Thursday, May 22, 2008

Polish Maker's Spotlight: Szlachtowski, Koscielny, & Cracovia Workshop

For a number of years, the shop had been investing its time in locating world class contemporary makers from abroad such as Italy or Germany. However, it seems like the boss recently has had an interest in the up and coming makers of Eastern Europe like Poland, Czech Republic, or Romania. If you've kept tabs on my Twitter account, you may have heard about the arrival of some new instruments. Two of these will be the topic of today's entry as I show off some nice photos of the makers, talk more about their background, and a bit of history on Polish violin making.

Jan Szlachtowski was Born in 1951 in Nowry Targ, Poland. In 1970 he finished school in violin making in Zakopane where he worked under one of the old Polish Masters Jozef Bartoszek. From 1987 to 1988, he worked at W.H. Lee firm in Chicago. In 1988 he returned home to his birth city where he opened up shop and can still be found working today. His main area of work is cello which have established quite a reputation amongst dealers in the U.S.

The workshop of Master Jarek Koscielny in Czetochowa, the town of the famous Black Madonna which is frequently visited by Catholic tourists and pilgrimages. His violins are made in the Stradivari and Guarneri patterns with an antiqued varnish look.

The Cracovia Workshop was established about 6 years ago in Southern Poland. Polish Master Ryszard Florek runs the shop with 4 assistants in the town of Bielsko-Biala. All the instruments are "aged", antiqued, and treated in spirit varnish.

As you can see, some of the best contemporary makers are coming from Eastern Europe. You may think that violin making in these countries are a relatively new cultural phenomenon but not so! According to an article in the the Warsaw Voice, a majority of the Polish violin makers are members of the-oldest, after Italy's, organization of violin makers in Europe. The Association of Polish Artists Violin Makers (ZPAL) is reported to have 113 members and is celebrating its 54th anniversary this May.

In fact, Poland has had a richer history of violin making that dates as far back as the 16th century. The first great makers of that era, Marcin Groblicz I (1530-1609) and Baltazar Dankwart (mid-16th century - 1622), started two dynasties of outstanding violin makers which lasted until the 18th century. Some scholars even believe that the prototype of the violin originated in Poland. Relics such as a primitive fiddle from the 11th century, a five-string instrument from the 12th century and a six-string instrument in 15th-century serve as some of the strongest evidences for their case. A collection of these instruments can be found at the Museum of Musical Instruments in Poznań.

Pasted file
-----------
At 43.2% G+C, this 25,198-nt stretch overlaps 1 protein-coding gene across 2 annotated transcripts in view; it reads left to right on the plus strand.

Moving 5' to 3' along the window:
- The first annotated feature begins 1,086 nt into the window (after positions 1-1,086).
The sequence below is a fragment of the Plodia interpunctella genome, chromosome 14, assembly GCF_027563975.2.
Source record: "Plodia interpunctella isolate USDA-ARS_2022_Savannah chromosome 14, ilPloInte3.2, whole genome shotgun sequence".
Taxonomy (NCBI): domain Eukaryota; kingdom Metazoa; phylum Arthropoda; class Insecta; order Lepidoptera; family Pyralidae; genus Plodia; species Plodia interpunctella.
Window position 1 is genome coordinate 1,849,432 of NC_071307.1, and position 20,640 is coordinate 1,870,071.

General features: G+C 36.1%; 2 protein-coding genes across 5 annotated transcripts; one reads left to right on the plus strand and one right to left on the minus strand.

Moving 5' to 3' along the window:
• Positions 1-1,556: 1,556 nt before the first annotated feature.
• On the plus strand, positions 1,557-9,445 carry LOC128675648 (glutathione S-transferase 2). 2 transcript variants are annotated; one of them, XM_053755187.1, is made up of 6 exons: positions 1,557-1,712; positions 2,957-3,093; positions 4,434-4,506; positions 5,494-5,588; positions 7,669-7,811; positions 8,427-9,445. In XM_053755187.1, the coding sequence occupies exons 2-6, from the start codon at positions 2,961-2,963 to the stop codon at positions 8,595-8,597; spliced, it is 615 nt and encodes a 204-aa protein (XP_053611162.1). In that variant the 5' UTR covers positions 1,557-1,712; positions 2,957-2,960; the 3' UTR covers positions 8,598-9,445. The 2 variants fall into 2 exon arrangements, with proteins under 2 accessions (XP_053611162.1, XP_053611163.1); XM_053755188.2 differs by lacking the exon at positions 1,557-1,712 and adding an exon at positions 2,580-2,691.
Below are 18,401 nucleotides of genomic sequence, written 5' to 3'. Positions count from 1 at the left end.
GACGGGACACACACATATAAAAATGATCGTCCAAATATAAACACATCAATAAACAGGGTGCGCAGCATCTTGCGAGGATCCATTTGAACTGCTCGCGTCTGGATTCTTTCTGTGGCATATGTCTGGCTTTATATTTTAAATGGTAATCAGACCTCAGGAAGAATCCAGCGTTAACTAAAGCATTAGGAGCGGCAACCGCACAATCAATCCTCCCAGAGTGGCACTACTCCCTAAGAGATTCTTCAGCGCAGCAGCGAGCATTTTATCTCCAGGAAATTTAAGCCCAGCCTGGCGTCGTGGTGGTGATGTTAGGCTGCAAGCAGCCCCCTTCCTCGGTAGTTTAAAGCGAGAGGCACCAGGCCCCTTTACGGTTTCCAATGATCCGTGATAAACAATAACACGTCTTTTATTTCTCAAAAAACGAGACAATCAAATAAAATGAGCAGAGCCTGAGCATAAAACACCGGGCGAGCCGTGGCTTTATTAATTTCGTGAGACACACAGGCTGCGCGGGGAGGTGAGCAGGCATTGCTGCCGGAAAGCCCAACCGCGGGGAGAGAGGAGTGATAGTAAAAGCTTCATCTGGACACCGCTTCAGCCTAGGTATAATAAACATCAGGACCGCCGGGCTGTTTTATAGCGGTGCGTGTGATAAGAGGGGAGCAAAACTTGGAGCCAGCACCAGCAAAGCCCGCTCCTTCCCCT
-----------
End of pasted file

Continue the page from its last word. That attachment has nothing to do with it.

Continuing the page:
Many of today's Polish makers go through secondary school whose curricula include the art of violin making. There are currently two in the Poland that offer such programs: High School of Fine Arts in Zakopane and High School of Music in Poznań. These schools' graduates have an opportunity to continue their studies at the Violin Making Department of Poznań's Music Academy. This means that Poland is the only country in the world where violin makers can receive a university-level education.

After years of training and apprenticeships, many of them have established their workshop in the mountainous region of Poland. Due to the low cost of labor in Eastern Europe, a favorable currency exchange rate for the US Dollar, and a tradition of highly trained makers, these instruments can be compared with others that are worth two or more times their market price.


Anonymous said...

I have a nice cello from the 1970s made by Joseph Bartoszek formerly of Zakopane. I wonder where I could get it valued?
Dr. George Hyde

A. Cavallo said...

You can contact A. Cavallo Violins toll free at 877.838.6222. Usually an instrumetn has to be seen in person by a qualified appraiser to establish a value.


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